Samsung says it will ship half a billion phones in 2013

Samsung expects to sell 510 million phones in 2013, the company announced on Wednesday. Samsung says most of those devices will be smart phones, cementing the company's status as the world's biggest phone manufacturer.

Tim Wimborne/Reuters/File
In this file photo, a passerby takes a picture of an Apple Store in Sydney, Australia, with a Samsung Galaxy phone. Smart phones surpassed feature phones in shipping numbers for the first time, in Q1 of 2013.

Samsung may be the biggest phone maker in the world, but it's not resting on its laurels: the Korean company announced on Wednesday that it expects to ship 510 million handsets in 2013, three-quarters of which will be smart phones.

Samsung shipped 420 million handsets in 2012, which means that if its 2013 estimate is correct it'll be a 20 percent jump for the company. The Korea Times reports that 390 million of its 2013 sales are expected to be smart phones, and that Samsung is counting on pulling away from its biggest smart-phone rival, Apple.

That estimate may be a little bit rosy: market research firm Gartner previously predicted that Samsung would sell between 250 and 300 smart phones in 2013. But no matter how you slice it, Samsung's sales have been rising sharply. The company sold 0.6 million smart phones in 2009, 23.9 million in 2010, and 97.4 million in 2011.

What's on the menu for Samsung in 2013? The company will continue to develop its popular line of Galaxy smart phones and tablets, which are rivals to Apple's iPhone and iPad. It also plans to release a line of Windows Phone 8 handsets to compete with offerings from Nokia and HTC. As fast 4G LTE networks grow, Samsung will also double down on LTE-compatible devices to meet demand, Samsung executive Kim Hyun-joon said, quoted in The Korea Times.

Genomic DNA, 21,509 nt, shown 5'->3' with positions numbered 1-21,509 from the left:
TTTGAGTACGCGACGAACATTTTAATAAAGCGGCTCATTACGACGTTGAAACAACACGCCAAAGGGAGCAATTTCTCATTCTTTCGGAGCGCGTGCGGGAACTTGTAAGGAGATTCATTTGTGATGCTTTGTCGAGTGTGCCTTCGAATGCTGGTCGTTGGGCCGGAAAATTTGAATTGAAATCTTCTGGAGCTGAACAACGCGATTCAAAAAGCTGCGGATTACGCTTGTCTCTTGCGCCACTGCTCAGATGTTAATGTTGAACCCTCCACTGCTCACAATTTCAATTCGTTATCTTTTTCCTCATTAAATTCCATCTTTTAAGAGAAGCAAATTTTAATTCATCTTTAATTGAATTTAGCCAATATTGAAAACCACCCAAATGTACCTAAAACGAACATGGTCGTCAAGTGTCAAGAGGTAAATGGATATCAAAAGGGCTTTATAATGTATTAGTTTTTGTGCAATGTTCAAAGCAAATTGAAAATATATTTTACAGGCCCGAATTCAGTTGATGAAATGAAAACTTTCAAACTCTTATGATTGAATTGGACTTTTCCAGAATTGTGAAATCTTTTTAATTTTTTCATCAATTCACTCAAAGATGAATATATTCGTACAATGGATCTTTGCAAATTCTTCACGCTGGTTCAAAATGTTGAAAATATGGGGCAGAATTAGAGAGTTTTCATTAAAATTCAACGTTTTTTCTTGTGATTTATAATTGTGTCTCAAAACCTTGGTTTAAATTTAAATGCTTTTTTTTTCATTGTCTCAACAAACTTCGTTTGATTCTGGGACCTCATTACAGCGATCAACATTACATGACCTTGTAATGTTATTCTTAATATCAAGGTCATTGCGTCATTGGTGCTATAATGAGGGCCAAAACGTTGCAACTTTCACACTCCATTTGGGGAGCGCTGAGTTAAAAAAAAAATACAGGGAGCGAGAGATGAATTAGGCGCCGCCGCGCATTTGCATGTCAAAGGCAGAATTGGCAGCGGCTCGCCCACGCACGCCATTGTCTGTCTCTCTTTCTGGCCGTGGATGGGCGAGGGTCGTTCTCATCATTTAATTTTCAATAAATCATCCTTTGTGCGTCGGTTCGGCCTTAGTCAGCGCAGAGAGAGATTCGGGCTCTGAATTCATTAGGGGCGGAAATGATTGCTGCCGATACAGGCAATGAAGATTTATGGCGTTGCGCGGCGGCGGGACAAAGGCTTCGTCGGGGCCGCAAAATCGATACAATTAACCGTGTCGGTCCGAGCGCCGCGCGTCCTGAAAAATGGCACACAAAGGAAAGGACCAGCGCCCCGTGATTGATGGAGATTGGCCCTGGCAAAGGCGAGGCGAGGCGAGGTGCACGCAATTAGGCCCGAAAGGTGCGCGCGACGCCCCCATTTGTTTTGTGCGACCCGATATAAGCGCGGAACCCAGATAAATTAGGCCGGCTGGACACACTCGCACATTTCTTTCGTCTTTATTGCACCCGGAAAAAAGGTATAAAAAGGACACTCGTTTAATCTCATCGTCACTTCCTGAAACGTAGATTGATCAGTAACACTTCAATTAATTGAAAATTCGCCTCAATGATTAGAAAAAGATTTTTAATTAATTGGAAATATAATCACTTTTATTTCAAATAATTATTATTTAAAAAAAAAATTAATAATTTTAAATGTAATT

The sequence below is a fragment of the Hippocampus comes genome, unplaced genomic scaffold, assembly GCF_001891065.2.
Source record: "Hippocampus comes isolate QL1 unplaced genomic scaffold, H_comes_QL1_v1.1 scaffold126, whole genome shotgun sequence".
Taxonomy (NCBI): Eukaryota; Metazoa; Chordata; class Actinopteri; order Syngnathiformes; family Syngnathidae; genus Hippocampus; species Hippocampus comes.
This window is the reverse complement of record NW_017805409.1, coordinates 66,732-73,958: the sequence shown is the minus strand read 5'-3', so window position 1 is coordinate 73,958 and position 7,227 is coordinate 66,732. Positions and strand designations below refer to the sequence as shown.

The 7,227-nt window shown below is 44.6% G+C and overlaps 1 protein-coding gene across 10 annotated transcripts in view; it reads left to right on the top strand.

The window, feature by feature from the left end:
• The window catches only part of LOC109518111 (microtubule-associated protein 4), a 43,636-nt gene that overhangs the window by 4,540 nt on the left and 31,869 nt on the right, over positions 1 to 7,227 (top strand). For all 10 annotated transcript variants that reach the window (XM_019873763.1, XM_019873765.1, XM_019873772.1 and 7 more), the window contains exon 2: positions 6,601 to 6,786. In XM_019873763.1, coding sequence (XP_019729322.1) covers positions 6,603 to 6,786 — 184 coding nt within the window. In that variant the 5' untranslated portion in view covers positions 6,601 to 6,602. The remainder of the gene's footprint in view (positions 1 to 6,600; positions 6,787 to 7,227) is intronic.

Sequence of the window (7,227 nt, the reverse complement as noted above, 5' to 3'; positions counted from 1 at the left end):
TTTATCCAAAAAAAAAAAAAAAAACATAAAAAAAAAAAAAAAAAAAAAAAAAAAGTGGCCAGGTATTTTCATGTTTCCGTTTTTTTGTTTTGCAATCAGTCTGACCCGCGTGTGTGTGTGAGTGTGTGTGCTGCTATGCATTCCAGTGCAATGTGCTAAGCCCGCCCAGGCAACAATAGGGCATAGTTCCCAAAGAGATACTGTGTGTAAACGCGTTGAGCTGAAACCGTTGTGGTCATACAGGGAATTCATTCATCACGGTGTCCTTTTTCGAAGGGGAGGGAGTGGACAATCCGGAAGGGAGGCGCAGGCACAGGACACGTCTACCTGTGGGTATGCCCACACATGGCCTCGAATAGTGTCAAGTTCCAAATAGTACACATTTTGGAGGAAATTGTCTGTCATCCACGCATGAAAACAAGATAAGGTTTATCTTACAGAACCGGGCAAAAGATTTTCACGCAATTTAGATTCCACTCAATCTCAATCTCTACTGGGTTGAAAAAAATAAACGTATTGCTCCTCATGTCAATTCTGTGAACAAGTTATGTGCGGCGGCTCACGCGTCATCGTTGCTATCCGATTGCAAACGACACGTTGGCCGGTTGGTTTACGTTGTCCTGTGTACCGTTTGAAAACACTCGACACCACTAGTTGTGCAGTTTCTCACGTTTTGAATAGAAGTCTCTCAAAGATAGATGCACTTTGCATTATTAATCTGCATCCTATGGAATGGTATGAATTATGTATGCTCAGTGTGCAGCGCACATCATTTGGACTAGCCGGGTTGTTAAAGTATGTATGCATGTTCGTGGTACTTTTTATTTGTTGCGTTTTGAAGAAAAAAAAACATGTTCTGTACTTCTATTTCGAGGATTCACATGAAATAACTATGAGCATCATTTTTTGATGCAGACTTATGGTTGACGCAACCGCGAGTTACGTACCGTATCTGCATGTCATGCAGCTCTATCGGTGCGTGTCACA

To produce all this hardware, Samsung will have to expand its manufacturing base. The company expects to build just 40 million devices at its Korean factory; the lion's share will come from Samsung factories in Vietnam, China, and India. The company plans to spend $2.2 billion over the next several years to expand its Vietnamese factories.

Samsung is also planning to produce devices running Tizen, an operating system it developed together with Intel. Tizen is designed to run on smart phones, tablets, TVs, computers, and even GPS units to give users a consistent experience across devices. The first Tizen devices haven't been released yet, but Samsung's 2013 phones and tablets may be among the earliest.

Samsung has had a busy year, not least because of its public legal battles with rival Apple. The latter won a $1 billion injunction against Samsung earlier in 2012, but the judgement hasn't done much to dent Samsung's momentum -- especially since Apple has been largely unsuccessful in barring Samsung smart phones from being sold. Samsung's bullish predictions for 2013 suggest that the company isn't too worried about future legal roadblocks, either.

For more tech news, follow Jeff on Twitter@jeffwardbailey.

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